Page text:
The other day I was asked this simple question, “Jonathan, when did you become self-aware?” My immediate response was, “I don’t know… I always have been”. As the day went on, that conversation replayed in my head over and over again until it hit me! This is exactly why I am so self-aware. All-day, every day, I playback in my head every conversation I had that day to “audit” myself. I do this to see how I could have handled the conversation better, what the person was really asking, if I gave them what they were looking for, or if I could have explained my answer in a more efficient manner. No matter how trivial or pointless this may seem, I cannot go to bed without doing this (replaying each conversation in my head). Now that you have been exposed to this aspect of my brain, you are probably thinking (other than “Wow, this guy is obsessive and straight-up NUTS!”) that I do this because I am self-aware!” and I get it. It is a little bit of the chicken or the egg conversation. But I believe that to be truly self-aware, you must have two things that most people care not to develop.
It is one thing to say that you want to grow or get better in an area of your life, but it is an entirely different thing to put forth the effort to actually change and grow. In order to be self-aware, you have to actually WANT to be able to learn how to be better. Each person’s reason for growing can be different. Some people want to be a better leader, some want to take inventory of themselves to keep raising their lid (great article on that here), and some just enjoy the process of growth. Whatever it might be, you actually have to want to improve and put forth the effort of improving each and every moment of the day. You have to be mentally present in everything you do during the day and ask yourself “how could I have managed my time more efficiently, how could I have communicated better, etc. I will often dream about better ways I could have done things throughout the day, that is how focused on improvement I am.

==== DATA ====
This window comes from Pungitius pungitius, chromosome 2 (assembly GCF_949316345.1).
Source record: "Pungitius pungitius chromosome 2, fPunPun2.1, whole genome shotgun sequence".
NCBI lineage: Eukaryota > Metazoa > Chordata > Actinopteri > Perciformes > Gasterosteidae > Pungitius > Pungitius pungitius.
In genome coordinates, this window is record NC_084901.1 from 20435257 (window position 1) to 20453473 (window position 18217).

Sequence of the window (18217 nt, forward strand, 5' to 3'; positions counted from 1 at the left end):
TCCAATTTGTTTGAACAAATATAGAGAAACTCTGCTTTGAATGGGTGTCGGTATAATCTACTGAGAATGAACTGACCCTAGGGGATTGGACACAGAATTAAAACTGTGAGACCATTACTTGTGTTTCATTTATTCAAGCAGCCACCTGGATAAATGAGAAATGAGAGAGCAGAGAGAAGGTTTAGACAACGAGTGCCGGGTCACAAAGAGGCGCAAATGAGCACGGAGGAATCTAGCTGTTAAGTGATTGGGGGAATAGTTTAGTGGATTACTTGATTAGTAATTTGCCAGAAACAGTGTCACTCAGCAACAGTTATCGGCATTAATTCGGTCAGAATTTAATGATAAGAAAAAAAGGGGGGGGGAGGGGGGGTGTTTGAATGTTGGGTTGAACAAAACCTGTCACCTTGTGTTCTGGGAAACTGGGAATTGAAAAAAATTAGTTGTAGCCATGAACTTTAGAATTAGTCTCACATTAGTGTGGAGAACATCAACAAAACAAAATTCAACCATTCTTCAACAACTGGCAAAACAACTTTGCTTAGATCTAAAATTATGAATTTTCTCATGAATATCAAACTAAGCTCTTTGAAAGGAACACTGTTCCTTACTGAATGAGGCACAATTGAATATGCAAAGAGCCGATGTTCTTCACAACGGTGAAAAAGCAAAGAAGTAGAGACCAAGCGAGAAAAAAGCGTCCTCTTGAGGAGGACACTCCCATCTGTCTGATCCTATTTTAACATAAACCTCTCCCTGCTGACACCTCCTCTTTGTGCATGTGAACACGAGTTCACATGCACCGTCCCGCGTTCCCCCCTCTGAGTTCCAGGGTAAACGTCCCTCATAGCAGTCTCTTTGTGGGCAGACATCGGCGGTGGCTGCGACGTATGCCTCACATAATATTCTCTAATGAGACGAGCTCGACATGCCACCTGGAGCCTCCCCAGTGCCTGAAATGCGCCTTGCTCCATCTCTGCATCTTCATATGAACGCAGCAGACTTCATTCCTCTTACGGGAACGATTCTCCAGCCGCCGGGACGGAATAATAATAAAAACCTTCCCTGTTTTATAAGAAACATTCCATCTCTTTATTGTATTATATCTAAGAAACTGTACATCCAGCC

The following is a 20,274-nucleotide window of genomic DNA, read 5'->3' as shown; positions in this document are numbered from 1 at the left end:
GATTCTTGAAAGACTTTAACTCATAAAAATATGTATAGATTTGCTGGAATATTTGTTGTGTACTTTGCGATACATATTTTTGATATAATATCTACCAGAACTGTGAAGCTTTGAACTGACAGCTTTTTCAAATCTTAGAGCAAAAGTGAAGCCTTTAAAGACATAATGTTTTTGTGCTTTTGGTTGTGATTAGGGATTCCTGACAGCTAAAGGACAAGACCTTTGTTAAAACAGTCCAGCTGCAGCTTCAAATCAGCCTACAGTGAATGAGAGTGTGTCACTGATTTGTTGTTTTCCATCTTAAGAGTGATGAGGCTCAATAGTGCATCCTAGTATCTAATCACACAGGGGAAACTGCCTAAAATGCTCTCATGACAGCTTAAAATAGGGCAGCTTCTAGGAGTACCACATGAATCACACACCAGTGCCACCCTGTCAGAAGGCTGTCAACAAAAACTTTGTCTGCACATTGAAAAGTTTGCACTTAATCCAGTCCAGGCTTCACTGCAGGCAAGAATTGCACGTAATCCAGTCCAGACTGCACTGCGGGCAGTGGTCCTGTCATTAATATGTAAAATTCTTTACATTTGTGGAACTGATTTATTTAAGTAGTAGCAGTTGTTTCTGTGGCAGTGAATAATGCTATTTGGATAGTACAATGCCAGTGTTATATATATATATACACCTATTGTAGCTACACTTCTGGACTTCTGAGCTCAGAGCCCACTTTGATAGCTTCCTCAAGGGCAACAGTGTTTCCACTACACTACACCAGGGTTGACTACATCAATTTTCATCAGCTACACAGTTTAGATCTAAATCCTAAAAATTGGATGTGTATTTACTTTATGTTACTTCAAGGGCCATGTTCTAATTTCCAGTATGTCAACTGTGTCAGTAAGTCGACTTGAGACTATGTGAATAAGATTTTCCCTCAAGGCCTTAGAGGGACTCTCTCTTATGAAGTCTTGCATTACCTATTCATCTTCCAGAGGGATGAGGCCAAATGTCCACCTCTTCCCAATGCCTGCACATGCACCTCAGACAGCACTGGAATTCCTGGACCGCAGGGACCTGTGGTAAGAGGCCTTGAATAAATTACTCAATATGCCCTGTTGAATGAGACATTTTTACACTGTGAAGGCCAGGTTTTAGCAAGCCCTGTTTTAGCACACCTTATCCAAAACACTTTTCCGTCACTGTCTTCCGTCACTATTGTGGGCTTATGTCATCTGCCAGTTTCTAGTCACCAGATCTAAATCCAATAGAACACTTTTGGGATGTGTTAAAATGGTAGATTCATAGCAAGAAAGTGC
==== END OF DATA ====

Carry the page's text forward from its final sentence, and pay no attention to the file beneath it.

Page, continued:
I am one of the most honest (blunt) people I know and, I have found, this is important while trying to develop self-awareness. After you start taking the time to actually audit your daily actions, you have to be SUPER honest about what you did well and what you absolutely sucked at. This is where a ton of people fall off because of course, we want to think we are awesome. Instead, the question should ALWAYS be “What could I improve” because there is always something. Be your biggest critic because through criticism (constructive) there is huge growth.
Why should you care?
You are probably thinking, “Gee, thanks Jonathan…but why do I care?” about being self-aware and that’s a fair question. The more self-aware you are, the faster your personal growth is which means you can keep raising that “lid” or your potential for greatness. You will also improve your communication skills, leadership skills, and management skills. If you don’t care about those things at all I would recommend a) start going to a different blog and b) reading this joke instead so you don’t feel like your time was wasted here – “What do you call a fish without eyes? FSH”.
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